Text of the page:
Pickleball’s growing popularity has led to a split in Ship Bottom, where new recreation fees have sparked demand for improvements to existing courts and a reminder that officials promised John J. Guild Recreation Park would not become a nuisance for neighbours.
Borough officials heard from both sides at their monthly meeting on May 24 before unanimously passing Ordinance 2022-05, which requires all pickleball and tennis players to purchase a badge. access on an annual, weekly or daily basis to use the facilities.
The annual badge is valid for the calendar year in which it is issued. Fees for the recreational badge are $80 per year for non-resident users, $50 per year for borough residents, $20 for weekly players, and $5 per day. Children 12 and under would play for free.
An annual badge could not be transferred to another person, except in cases where tenants are staying at a property where the badge is registered, according to the measure.
In her opening comments at the public hearing on the ordinance, resident Mary Montone told council she didn’t mind paying fees, but asked what improvements would be made to existing courts now that fees were charged to play it.
“What is the problem with the courts? said Mayor William Huelsenbeck.
“There are only two,” replied Montone. “You go to Beach Haven, and they set up new courts. Long Beach Township has seven (pickleball courts).
On the afternoon of May 24, Montone was at the recreation park, where there were more than a dozen people waiting for time on the courts. She said that as the gateway to Long Beach Island, the pickleball courts are used not only by borough residents, but also by property owners and visitors to Beach Haven West and other areas of Stafford Township, as well as through Surf City.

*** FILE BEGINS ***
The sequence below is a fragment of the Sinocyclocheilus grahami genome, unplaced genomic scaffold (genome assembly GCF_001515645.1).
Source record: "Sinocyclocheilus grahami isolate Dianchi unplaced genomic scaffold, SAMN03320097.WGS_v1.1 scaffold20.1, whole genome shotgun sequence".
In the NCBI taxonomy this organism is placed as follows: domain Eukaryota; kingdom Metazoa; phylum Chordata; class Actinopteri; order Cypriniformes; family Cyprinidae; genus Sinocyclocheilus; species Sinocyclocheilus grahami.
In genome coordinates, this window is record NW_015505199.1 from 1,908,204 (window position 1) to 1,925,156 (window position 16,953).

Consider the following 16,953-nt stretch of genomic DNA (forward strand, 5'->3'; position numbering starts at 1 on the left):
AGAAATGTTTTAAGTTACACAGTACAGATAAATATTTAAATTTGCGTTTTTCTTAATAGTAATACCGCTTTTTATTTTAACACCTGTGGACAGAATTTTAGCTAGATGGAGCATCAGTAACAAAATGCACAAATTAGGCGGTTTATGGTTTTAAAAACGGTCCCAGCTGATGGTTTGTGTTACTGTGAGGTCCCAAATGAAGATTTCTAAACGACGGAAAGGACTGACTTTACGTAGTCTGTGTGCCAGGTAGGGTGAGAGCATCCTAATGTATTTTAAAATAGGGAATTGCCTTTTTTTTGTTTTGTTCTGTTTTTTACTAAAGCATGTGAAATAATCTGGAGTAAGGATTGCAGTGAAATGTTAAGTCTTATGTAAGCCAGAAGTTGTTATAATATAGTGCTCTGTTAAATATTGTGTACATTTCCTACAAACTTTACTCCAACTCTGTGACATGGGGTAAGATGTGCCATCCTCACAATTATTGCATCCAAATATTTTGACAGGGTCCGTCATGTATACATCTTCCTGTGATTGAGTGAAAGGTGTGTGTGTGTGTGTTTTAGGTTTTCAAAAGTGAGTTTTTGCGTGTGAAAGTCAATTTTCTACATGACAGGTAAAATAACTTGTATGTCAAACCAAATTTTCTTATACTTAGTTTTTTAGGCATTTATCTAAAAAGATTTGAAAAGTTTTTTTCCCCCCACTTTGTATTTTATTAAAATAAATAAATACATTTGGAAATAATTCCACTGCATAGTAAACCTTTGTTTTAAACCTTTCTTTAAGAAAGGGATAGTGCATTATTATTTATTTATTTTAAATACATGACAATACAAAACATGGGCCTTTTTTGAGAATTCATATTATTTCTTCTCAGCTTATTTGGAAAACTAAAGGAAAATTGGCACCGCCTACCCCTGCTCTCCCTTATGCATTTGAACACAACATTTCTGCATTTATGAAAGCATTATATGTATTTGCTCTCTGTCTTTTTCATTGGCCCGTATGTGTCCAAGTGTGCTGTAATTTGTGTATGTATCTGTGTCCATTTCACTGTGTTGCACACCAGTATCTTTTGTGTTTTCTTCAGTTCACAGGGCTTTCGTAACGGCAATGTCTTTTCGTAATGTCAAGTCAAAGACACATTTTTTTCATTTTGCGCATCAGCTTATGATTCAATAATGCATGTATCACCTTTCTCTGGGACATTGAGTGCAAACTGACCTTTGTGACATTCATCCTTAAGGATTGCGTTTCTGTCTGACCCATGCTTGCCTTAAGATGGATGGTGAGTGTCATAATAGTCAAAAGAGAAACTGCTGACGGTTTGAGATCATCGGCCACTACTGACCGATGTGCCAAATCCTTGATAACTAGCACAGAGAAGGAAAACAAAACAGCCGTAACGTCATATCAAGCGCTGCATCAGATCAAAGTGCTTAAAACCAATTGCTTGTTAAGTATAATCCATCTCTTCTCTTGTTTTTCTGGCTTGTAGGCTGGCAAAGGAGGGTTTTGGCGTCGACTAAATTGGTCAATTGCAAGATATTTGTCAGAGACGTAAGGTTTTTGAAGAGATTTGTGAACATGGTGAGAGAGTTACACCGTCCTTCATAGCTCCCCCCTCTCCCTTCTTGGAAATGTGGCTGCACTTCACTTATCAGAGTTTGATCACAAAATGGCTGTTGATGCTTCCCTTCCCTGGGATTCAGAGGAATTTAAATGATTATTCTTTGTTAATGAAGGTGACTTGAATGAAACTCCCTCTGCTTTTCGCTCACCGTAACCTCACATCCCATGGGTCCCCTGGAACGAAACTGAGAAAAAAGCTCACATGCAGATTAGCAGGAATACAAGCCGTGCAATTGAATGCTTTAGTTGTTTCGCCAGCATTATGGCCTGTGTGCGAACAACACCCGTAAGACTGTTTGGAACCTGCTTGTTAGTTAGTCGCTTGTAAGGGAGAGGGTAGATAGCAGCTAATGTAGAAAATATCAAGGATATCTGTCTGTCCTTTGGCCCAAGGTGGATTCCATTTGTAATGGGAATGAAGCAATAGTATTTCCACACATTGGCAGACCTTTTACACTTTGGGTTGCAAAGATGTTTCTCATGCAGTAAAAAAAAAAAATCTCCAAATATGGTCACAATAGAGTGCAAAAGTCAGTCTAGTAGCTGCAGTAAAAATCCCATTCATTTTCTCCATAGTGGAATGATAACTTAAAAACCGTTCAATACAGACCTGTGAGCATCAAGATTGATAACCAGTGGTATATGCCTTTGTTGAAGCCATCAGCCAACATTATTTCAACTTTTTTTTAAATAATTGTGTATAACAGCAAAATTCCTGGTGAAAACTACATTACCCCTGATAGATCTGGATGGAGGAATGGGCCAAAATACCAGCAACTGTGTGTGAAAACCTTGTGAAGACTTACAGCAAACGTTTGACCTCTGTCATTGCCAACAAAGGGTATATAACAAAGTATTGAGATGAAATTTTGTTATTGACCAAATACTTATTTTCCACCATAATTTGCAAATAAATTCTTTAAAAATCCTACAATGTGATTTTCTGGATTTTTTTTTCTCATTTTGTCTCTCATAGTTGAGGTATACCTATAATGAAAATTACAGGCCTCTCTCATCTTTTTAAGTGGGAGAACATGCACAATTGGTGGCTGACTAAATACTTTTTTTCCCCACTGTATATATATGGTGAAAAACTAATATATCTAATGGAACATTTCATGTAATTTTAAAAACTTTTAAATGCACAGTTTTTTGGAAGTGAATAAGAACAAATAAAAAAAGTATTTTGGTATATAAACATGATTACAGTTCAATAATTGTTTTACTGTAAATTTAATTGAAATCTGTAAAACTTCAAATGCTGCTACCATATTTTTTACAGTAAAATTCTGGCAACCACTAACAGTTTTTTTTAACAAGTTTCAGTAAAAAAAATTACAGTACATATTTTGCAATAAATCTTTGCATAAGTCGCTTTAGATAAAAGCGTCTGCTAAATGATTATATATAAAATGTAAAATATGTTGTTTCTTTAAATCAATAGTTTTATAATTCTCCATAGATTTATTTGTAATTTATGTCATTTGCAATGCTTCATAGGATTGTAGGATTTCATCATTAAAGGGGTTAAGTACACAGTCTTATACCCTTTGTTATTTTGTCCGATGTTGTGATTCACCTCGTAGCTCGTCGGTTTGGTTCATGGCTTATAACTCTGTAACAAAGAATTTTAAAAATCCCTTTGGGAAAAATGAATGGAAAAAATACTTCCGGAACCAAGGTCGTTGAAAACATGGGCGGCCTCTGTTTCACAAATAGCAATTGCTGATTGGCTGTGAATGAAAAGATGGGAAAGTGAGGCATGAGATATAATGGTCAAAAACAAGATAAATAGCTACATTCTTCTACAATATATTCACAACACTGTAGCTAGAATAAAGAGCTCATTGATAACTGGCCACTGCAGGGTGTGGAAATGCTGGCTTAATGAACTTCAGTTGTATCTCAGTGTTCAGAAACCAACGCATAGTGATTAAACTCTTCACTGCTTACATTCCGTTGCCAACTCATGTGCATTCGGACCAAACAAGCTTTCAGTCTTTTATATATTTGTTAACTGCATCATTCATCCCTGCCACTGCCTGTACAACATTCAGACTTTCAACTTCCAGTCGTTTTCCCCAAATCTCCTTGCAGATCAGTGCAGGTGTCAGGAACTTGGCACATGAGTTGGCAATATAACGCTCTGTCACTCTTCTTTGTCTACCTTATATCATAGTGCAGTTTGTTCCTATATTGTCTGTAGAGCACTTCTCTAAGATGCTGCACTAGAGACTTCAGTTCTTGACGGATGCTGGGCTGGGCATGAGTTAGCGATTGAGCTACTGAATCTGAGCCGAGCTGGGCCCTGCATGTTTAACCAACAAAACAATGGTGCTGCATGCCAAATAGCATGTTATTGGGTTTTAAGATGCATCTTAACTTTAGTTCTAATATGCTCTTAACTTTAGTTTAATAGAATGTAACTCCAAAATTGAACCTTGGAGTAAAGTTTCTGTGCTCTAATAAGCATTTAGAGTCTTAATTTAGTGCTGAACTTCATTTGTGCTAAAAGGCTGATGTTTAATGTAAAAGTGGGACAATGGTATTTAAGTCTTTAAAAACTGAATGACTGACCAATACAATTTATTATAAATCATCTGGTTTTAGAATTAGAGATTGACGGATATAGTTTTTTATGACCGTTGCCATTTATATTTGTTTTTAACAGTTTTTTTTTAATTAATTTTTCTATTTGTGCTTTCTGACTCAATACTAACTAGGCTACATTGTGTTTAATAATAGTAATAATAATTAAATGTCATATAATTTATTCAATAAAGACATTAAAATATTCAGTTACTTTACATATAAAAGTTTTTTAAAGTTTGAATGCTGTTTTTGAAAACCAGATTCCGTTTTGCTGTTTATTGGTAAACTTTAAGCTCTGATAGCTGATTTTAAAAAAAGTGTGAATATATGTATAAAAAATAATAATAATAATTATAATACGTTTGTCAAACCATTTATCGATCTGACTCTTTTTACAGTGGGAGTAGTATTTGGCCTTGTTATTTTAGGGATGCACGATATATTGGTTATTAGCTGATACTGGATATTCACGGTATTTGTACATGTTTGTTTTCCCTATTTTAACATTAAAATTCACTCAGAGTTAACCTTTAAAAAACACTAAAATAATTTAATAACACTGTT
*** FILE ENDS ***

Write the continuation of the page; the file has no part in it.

Huelsenbeck noted that the township is four or five times larger than Ship Bottom, which was one of the first communities in the area to build a pickleball court, and while he was not opposed to the possible addition of more land, one of the playgrounds in the borough is in need of work.
“I get the playground. I have grandchildren,” said Montone, who referred the conversation to improvements to existing pickleball courts. “And a story of wind? In the commune there is a windbreak. It can’t be that expensive. I learned it was $27,000 to fix the courts. I was shocked by this, but I hope you do your homework when hiring people. Improving the courts; that would be good enough. I guess now that you charge to play, improvements can be made.
Mike Heuberger, who lives near the park, however, cautioned the council against any improvements that would make the courts wider.
“I don’t know if it’s the right time. I am here to speak out against the expansion of more pickleball courts,” the Barnegat Avenue resident said. “The game is very noisy and starts before 7 a.m. (in the morning) on sunny days. I’m not advocating getting rid of what’s already there, but if you put more in, you’re going to clash with the owners there.
Heuberger said that about five years ago residents living near the park were told there would be no lights or basketball courts, but he recently read that those things could be considered.
“When you did this originally, you said we would always consider the residents there,” he said. “All I’m saying is it’s good now. (It) doesn’t seem like the shuffleboard is used, but it does mostly in the afternoon – usually by families.
In April, borough officials said they were using this summer to gauge the popularity of activities at the park before making decisions.
The park, located between Fifth and Sixth Streets at Barnegat Avenue, also includes bocce ball, shuffleboard, horseshoes, and a baseball diamond.
“We don’t say no and we don’t say yes. It’s a possibility,” Huelsenbeck said. “We have to do the playground. It’s quite expensive. We are improving things all the time.
The amount of money expected to be generated from recreation fees will likely cover the costs of maintaining the park and paying workers, he added.
“It’s like the boat launch,” Huelsenbeck said. “We are breaking even.”
—Gina G. Scala